I'm often asked about what can happen after you give two weeks notice to an employer. Employees wonder if the company is obligated to keep them on the payroll for the duration of their employment.
When a Company Can Fire You
In most cases, an employer can fire you or stop paying you after you give notice. That's because most employees are considered employed at will, which means that the company can terminate you at any time for no reason. Workers with employment contracts or covered by union agreements are generally protected in this situation, as are employees who have been discriminated against. Some state laws include exceptions to at-will employment policies, as well. Here is a list of exceptions to employment at will.
Sometimes, companies will say that you are no longer needed after the date when you submit your resignation. Typically, they will pay for the time when you would have been working, but they aren't obligated to.
Company Policy Regarding Termination and Resignation
In most cases, employers will honor the notice you give them because of concerns about the company's reputation with current and prospective employees. Employers are also cautious about antagonizing departing employees who might retaliate by sharing proprietary information with their competitors. In addition, employers often want to keep the services provided by departing workers in place as long as possible to avoid disruptions or burdens to other staff.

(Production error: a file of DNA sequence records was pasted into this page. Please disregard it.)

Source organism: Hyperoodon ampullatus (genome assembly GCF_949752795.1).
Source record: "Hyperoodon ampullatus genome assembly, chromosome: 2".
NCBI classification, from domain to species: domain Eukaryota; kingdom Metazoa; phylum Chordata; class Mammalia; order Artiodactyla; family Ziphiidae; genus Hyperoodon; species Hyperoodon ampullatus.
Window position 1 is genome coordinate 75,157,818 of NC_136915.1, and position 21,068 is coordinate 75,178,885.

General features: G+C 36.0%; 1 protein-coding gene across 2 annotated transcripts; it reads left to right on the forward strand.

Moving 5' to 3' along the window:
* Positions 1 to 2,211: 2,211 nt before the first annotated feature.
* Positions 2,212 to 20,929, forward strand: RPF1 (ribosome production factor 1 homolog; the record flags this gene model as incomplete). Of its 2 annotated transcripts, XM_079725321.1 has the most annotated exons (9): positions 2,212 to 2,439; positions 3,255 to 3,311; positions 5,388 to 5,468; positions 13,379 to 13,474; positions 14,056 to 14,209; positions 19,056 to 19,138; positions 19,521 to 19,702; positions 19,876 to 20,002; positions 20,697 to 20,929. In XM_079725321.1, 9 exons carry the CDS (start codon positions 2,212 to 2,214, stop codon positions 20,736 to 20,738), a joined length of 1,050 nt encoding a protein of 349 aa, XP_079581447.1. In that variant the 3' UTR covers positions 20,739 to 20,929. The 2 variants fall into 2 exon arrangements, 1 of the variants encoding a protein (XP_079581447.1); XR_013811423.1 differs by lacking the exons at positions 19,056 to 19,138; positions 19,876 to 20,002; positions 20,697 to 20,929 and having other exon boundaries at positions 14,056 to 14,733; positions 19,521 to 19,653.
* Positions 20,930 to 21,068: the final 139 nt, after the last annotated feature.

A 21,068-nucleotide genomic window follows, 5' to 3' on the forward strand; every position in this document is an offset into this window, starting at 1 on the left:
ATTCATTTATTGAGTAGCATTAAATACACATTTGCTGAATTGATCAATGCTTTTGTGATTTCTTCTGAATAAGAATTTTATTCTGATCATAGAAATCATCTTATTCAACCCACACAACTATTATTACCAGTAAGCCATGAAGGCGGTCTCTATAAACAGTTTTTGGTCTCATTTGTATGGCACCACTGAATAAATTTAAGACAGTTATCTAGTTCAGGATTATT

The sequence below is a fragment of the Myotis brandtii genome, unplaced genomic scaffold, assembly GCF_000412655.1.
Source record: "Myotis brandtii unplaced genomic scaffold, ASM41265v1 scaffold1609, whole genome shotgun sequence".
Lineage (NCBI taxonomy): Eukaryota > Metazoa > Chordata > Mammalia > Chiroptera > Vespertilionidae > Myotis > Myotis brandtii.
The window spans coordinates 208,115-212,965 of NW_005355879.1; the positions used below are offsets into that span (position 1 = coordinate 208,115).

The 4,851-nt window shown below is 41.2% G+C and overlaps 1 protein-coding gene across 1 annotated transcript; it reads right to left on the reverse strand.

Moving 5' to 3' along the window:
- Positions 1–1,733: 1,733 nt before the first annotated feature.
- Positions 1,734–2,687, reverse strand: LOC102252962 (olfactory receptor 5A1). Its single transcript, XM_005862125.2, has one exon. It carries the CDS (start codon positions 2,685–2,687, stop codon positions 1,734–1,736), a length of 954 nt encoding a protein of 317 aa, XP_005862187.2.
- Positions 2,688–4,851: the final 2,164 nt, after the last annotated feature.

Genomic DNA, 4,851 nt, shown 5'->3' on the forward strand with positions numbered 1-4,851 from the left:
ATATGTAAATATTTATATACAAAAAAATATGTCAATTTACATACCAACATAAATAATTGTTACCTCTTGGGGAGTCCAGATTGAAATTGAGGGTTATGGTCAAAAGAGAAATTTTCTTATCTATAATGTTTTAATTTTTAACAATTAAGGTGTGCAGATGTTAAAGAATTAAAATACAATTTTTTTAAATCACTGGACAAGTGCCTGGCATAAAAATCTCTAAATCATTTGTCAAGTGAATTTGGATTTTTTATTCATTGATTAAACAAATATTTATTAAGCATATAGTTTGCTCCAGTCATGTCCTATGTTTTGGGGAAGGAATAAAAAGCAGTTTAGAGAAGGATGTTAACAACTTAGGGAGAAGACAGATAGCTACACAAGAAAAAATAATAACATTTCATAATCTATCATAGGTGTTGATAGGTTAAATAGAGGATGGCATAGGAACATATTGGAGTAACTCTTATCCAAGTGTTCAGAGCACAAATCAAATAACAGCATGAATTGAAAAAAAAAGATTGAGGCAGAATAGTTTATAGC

Check your company's employee handbook for policies about giving notice. Most organizations will honor the stipulations laid out in the manual.
Be Prepared To Leave
Even though you will most likely not be fired, you should be prepared to leave the premises immediately once you give notice. Be sure to remove any personal email or documents from your work computer prior to resigning. Keep copies of any materials which you might include in your portfolio or which might be useful in future jobs, since your computer access might be cut off right away.
Have a Question?
Check out these answers to the most frequently asked questions about termination from employment, including reasons for getting fired, employee rights when you have been terminated, collecting unemployment, wrongful termination, saying goodbye to co-workers and more.
Related Articles: Top 10 Reasons for Getting Fired | Job Interview Answers for Why Were You Fired? | Wrongful Termination | Collecting Unemployment if You Are Fired | What To Do When You Have Been Fired | Can a Company Fire You Without Notice?
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